Cost of Continued Neglect.

 

Cost of Continued Neglect:-

The people of Somaliland waited patiently for over 23 years for African countries and generally the international community to diplomatically recognize Somaliland as a sovereign state by history, legal grounds, and reciprocal interest. The people and their government shall continue to do all they can to attain their legitimate rights by peaceful means, as they have done for nearly a quarter of a century. But there is a national, regional, and international cost of continued neglect of Somaliland’s rights of self-determination and constructive role in the region. Diplomatic recognition allows Somaliland to:

  • Obtain direct aid and loans to build on its successes; lack of diplomatic recognition leaves it starved of international assistance, cooperation, and investment
  • Participate in the international forums as a legitimate member; lack of participation freezes it as a state with de fact but not de jure state
  • Allows one successful model of African conflict resolution and democratic self-governance to thrive; denying recognition longer snuffs it in the bud;
  • Contribute peace and co-existence in the region; continued non-recognition not only diminishes this contribution but also threatens the very existence of peaceful and democratic Somaliland.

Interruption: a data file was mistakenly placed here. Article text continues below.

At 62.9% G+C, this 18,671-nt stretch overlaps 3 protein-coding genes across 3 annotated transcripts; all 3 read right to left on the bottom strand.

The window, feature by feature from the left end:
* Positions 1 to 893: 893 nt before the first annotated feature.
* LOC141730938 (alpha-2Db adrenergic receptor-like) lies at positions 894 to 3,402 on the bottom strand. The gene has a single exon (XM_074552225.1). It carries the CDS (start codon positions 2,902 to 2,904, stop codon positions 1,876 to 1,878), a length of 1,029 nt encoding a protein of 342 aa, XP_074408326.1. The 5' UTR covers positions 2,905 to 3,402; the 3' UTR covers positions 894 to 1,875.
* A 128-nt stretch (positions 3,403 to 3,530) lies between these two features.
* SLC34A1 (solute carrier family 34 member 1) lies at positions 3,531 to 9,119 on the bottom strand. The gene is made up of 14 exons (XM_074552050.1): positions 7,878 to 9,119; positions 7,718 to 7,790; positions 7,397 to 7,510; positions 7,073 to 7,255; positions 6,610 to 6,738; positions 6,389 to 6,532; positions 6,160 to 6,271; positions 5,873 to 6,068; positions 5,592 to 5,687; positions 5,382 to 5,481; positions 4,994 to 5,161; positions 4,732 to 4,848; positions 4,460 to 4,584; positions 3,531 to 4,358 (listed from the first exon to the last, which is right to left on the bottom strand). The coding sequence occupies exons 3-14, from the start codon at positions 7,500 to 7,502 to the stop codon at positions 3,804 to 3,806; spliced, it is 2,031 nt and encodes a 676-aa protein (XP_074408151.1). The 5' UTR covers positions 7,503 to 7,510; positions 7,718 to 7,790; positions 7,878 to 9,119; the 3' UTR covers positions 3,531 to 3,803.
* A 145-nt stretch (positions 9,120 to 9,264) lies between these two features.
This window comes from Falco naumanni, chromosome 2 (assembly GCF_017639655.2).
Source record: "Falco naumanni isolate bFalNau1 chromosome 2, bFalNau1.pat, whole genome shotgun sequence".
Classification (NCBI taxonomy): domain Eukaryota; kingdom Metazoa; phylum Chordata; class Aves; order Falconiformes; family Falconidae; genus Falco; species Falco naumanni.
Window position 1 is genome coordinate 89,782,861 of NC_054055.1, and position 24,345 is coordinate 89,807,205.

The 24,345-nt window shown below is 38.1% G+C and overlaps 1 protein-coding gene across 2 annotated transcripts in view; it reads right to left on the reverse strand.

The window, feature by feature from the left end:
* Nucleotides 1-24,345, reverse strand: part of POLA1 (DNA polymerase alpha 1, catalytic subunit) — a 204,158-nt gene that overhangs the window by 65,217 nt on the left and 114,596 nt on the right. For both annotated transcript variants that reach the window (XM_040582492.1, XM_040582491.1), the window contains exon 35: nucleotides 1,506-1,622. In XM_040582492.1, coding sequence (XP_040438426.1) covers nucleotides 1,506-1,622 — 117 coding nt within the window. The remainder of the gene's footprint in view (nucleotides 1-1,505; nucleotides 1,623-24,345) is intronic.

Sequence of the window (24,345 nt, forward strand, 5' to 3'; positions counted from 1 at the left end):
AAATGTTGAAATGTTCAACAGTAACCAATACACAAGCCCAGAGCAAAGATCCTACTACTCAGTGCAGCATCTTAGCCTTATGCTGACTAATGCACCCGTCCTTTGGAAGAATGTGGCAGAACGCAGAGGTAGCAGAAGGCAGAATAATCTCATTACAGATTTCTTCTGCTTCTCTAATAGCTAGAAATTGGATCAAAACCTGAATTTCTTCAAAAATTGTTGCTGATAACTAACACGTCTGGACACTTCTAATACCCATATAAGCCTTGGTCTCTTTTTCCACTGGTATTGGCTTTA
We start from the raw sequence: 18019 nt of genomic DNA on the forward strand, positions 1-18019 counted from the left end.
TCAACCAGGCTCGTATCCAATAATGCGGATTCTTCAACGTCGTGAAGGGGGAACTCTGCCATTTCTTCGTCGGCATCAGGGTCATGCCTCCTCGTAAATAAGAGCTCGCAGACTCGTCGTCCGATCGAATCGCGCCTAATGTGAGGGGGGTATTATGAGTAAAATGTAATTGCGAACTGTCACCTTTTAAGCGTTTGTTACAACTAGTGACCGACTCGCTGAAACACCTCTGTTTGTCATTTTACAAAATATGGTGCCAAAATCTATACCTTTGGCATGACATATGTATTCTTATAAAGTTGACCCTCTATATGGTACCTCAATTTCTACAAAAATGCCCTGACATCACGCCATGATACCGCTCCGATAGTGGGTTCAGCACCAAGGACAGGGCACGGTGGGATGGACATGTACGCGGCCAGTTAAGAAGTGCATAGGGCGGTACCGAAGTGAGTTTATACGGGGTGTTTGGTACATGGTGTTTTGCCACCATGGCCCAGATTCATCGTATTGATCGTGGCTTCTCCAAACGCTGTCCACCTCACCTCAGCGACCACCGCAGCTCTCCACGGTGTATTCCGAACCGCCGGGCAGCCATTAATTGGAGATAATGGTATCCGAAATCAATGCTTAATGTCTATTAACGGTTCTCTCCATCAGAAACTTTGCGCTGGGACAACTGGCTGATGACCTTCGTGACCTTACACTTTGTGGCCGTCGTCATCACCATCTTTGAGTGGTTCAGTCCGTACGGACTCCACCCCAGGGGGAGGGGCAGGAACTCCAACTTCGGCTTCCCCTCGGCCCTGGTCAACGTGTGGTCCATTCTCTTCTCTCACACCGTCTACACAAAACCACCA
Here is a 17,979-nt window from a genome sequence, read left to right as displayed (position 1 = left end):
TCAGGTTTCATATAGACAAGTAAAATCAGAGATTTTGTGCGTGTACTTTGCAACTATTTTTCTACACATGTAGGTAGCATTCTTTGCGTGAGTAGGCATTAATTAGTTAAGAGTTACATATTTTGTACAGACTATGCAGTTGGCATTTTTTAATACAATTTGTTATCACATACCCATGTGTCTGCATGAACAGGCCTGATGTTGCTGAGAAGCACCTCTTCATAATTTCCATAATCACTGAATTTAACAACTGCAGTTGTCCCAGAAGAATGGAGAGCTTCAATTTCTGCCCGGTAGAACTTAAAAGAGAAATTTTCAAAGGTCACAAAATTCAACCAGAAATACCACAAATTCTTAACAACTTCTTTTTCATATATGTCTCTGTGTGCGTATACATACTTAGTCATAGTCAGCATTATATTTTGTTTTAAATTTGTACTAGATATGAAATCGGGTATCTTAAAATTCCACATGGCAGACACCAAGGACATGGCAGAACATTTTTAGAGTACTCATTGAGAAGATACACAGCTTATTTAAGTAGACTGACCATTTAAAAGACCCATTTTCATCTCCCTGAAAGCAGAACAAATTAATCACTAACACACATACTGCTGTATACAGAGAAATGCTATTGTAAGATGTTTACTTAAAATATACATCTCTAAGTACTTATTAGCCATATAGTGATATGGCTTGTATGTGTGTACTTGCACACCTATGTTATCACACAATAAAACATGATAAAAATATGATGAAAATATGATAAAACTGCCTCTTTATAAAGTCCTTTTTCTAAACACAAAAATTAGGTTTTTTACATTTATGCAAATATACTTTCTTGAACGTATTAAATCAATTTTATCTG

Given these facts, can the people of Somaliland accept in equanimity the international community’s justice and goodwill?

  • When the so-called Government of Somalia that does not control its capital city even with the help of foreign peacekeeping forces enjoys diplomatic recognition, giving its officials unlimited access to the benefits of recognition,
  • While Somaliland that effectively controls its territory, successfully practices democracy, and contributes regional peace is kept diplomatically unrecognized and denied participation in the African Union and other organizations.

Lastly, is it not a tragic or laughable irony when:

  • The President of Somalia—locked in his palace in Mogadishu, protected by foreign peacekeeping forces—claims to the world, with neither modesty nor shame, that he alone is the sovereign of Somaliland that on its own restored peace, controls its territory, and has governed itself democratically for over 23 years?

Still, since 2012 the Somaliland Government continues to engage in peaceful dialogue with Somalia’s representatives to settle the question of sovereignty in the hope of turning a new chapter of co-existence, mutual respect, and collaboration.

  • We shall see if Somalia’s Government controlling only a sliver of its colonially defined territory has the will and wisdom to give up the wish to keep “hostage” the people of Somaliland. The wish finds support neither legally nor objectively but by the diplomatic recognition conferred to it yet denied to Somaliland.
  • The Somaliland Government works patiently until the international community sorts out the facts of history and on the ground from the fiction conveniently exploited against its existence and interest

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